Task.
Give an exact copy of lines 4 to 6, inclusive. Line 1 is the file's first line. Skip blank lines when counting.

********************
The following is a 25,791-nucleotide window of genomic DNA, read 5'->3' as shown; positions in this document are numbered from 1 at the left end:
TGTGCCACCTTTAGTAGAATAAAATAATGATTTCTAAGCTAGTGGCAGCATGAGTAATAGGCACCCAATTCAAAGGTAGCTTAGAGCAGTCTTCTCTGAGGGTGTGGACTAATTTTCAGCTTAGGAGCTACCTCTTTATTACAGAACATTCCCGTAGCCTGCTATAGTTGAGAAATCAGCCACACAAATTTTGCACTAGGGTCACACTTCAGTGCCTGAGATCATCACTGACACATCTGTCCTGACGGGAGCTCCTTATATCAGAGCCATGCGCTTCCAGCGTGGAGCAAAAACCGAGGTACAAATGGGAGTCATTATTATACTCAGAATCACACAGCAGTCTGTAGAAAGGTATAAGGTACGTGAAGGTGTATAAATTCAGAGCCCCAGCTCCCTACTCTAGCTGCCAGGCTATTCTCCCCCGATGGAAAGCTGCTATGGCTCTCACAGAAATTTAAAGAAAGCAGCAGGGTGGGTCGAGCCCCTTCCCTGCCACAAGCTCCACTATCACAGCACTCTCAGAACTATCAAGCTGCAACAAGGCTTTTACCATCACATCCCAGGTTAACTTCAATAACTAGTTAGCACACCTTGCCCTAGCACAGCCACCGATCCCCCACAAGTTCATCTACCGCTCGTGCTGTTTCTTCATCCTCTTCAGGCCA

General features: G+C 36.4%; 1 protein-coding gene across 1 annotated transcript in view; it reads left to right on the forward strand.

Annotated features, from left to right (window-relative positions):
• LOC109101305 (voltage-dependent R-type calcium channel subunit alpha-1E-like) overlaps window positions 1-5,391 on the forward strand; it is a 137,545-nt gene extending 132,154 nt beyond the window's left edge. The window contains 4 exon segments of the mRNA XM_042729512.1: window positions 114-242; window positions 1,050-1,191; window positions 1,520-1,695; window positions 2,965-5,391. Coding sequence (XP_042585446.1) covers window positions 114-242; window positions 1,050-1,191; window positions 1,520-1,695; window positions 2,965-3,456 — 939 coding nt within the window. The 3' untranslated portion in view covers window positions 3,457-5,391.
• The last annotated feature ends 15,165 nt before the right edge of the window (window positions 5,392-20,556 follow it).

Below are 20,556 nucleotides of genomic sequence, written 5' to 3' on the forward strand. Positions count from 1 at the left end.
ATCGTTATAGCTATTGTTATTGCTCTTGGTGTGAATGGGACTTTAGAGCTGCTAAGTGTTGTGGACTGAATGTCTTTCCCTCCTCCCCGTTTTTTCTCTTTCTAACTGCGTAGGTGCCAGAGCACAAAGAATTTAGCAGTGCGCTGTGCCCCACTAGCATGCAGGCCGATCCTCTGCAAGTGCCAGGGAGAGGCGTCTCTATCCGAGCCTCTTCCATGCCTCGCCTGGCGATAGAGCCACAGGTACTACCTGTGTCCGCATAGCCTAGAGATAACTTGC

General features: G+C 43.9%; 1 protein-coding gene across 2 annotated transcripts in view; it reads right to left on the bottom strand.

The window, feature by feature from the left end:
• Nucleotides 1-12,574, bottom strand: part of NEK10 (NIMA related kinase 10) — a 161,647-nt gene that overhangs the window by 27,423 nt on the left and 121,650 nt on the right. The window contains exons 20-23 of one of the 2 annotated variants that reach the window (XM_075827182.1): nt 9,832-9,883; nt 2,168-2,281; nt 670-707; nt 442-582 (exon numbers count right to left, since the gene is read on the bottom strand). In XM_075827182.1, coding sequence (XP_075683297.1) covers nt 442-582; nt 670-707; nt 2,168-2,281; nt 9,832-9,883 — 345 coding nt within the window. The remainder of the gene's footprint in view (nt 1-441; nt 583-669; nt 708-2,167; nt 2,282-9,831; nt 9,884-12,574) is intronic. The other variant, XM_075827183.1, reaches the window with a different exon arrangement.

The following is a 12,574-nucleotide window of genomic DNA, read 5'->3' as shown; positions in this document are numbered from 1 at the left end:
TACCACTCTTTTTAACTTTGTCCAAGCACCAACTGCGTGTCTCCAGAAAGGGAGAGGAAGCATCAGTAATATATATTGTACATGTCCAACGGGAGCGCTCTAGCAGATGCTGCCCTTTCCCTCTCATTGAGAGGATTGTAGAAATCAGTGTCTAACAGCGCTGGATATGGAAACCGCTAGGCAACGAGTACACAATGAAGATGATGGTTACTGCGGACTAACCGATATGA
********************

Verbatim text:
Annotated features, from left to right (window-relative positions):
• LOC109101305 (voltage-dependent R-type calcium channel subunit alpha-1E-like) overlaps window positions 1-5,391 on the forward strand; it is a 137,545-nt gene extending 132,154 nt beyond the window's left edge. The window contains 4 exon segments of the mRNA XM_042729512.1: window positions 114-242; window positions 1,050-1,191; window positions 1,520-1,695; window positions 2,965-5,391. Coding sequence (XP_042585446.1) covers window positions 114-242; window positions 1,050-1,191; window positions 1,520-1,695; window positions 2,965-3,456 — 939 coding nt within the window. The 3' untranslated portion in view covers window positions 3,457-5,391.
• The last annotated feature ends 15,165 nt before the right edge of the window (window positions 5,392-20,556 follow it).